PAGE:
Independent Research and Policy Advocacy

We got more than a latte at Starbucks

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Having a coffee at other stores could be a routine affair, but at Starbucks it’s an experience altogether. To learn what goes into making this experience so unique, Nachiket, Bindu and I visited Starbucks stores in Washington D.C accompanied by Deidra Wager, our governing council member and a team of senior managers from Starbucks. The objective of the visit was to understand, observe and learn from the Starbucks model in terms of their Culture, Processes, Training, People policies and Community engagement and carry some of these lessons back to our financial services work in KGFS.

Interaction with managers from Starbucks

We had an action packed day in which we went from store to store, met Baristas, looked at the back office operations and of course, indulged in coffee tasting!

The biggest takeaway for us was that great culture does not happen on its own, everyone at Starbucks works hard to sustain it. There are a number of small and big rituals that help enforce this.

Take the ‘Green Apron Card‘, which everyone carries in their pocket and that has a beautiful description of the mission and core values. Partners (as employees are called) are given cards illustrating each core value, which they confer on a particular Partner if they exemplify a specific Starbucks value; something that the partners really value a great deal and looked forward to. The team emphasized the importance of “repeatable routines” to reinforce culture.

Green Apron Board

The interactions between the barista and the customer, the barista and the store manager and so on are well-defined and there is a shared language that is tightly aligned to their values. Starbucks lays great emphasis on people management and goes the proverbial extra mile when it comes to valuing its people.  This clearly shows with the mutual respect and genuine admiration that the team members have for each other.

Anil (extreme left) interacting at the store

At the end of the day, our heads were buzzing with ideas for KGFS. The Starbucks team was fascinated at the potential applications of their model to a very different world – that of providing financial services in remote rural India. As one of them remarked, “we give people an enriching experience, you could change their lives!

Anil SG and Bindu Ananth contributed to this post.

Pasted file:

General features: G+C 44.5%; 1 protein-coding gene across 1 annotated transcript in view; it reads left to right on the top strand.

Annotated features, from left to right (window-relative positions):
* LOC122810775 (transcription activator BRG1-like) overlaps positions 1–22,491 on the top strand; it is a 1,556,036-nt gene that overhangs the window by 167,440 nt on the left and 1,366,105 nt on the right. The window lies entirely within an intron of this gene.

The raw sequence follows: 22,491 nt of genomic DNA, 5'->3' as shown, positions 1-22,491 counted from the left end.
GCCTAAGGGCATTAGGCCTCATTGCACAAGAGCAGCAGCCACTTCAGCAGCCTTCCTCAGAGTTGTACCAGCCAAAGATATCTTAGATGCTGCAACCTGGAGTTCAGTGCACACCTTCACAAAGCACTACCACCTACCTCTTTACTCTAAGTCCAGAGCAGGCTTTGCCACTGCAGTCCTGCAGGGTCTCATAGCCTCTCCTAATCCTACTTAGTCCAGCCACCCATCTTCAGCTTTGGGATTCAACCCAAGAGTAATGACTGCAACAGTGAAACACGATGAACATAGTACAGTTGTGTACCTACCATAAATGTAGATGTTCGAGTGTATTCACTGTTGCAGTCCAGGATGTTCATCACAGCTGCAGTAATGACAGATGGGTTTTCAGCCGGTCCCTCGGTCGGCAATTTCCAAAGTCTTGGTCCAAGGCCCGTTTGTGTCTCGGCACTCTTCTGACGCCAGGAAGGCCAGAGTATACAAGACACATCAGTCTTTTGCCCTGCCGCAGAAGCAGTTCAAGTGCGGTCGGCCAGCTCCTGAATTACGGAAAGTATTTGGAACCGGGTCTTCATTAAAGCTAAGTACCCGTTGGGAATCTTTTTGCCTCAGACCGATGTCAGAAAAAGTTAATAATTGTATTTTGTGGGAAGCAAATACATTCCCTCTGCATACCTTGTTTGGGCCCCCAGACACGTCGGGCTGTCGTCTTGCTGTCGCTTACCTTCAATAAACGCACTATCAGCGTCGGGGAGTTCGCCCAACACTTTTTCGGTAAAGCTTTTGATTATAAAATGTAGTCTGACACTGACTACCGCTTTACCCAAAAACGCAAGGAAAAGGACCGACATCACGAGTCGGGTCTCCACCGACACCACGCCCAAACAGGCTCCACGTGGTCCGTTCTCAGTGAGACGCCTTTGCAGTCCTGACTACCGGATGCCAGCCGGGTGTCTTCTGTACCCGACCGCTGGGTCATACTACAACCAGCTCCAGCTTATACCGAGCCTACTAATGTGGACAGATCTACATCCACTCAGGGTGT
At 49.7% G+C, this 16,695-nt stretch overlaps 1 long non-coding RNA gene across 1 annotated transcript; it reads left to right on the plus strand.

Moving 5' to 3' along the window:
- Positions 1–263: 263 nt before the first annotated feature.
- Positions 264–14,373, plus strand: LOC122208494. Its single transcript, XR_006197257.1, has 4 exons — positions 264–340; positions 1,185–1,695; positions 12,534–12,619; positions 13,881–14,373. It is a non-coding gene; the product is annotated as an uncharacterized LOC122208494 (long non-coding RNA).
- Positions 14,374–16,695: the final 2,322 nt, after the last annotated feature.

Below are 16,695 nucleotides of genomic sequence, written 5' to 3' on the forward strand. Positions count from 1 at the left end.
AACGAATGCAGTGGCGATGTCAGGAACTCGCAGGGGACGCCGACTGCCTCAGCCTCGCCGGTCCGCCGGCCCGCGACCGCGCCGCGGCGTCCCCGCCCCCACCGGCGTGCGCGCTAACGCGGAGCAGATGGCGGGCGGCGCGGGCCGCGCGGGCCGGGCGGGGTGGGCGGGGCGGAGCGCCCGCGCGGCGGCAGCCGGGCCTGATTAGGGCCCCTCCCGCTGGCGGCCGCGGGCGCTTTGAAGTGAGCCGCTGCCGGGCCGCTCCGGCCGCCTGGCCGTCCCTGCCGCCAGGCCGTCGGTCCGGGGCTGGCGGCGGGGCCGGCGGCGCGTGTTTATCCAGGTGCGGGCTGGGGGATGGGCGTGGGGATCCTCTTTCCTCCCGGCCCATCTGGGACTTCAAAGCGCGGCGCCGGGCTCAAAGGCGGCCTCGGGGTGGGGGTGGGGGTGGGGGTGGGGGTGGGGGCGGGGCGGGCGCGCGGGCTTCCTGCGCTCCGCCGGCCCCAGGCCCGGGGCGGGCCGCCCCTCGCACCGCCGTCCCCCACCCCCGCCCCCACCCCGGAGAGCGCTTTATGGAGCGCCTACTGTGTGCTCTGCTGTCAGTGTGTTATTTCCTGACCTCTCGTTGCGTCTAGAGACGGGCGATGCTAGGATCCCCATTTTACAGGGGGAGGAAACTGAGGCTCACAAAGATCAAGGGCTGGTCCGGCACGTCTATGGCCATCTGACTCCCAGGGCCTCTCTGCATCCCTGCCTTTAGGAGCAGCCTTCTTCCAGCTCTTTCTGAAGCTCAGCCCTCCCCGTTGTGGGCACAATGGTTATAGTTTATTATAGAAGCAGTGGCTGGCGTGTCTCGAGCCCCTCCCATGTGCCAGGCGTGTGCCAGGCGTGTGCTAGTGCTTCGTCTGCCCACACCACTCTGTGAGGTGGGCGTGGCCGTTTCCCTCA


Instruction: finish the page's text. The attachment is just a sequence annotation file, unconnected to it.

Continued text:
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7 Responses

  1. Anil, I totally agree with your biggest takeaway `Great culture does not happen on its own everyone should work hard to sustain it'. Would be very happy to discuss with you & IFMR Team some unique examples that could be introduced during training and reinforce on the ground on an on going basis so that our WMs are always aligned with our mission and values.

  2. Strabucks has been able to sustain their culture and this is so encouraging for us as we can adopt some of their people practices and their approach on "Partners first" and this enables them to be successful is encouraging.

    Taking a cue from Starbucks processes of "Seeing the store through customer's eyes", we can also as part of initial training, add a couple of new things in the training like making Trainee Wealth Managers who joins us to intially enter the branch as customer and observe things from customer perspective. We can also use the card strategy and link it with "Rewards and Recognition" program.

  3. I'm impressed with IMFR's determination to create a culture that serves the interests of the employees and the customers. Starbucks is a great model.

  4. Great Insight anil, creating culture- which i belive should be -belief in KGFS as enabler to achieve the mission, needs to be built slowly and gradually. The concept of patners is great as it gives a sense of being part of the company- as in citizen! . we must continously move and learn from such experiences. If i can steal the lines off the blockbuster "if we strive for excellence success will follow".

  5. Thanks Bridget. It was truly an eye opening experience for us and gave us confidence that we keep at it we will be able to deliver this culture at scale.

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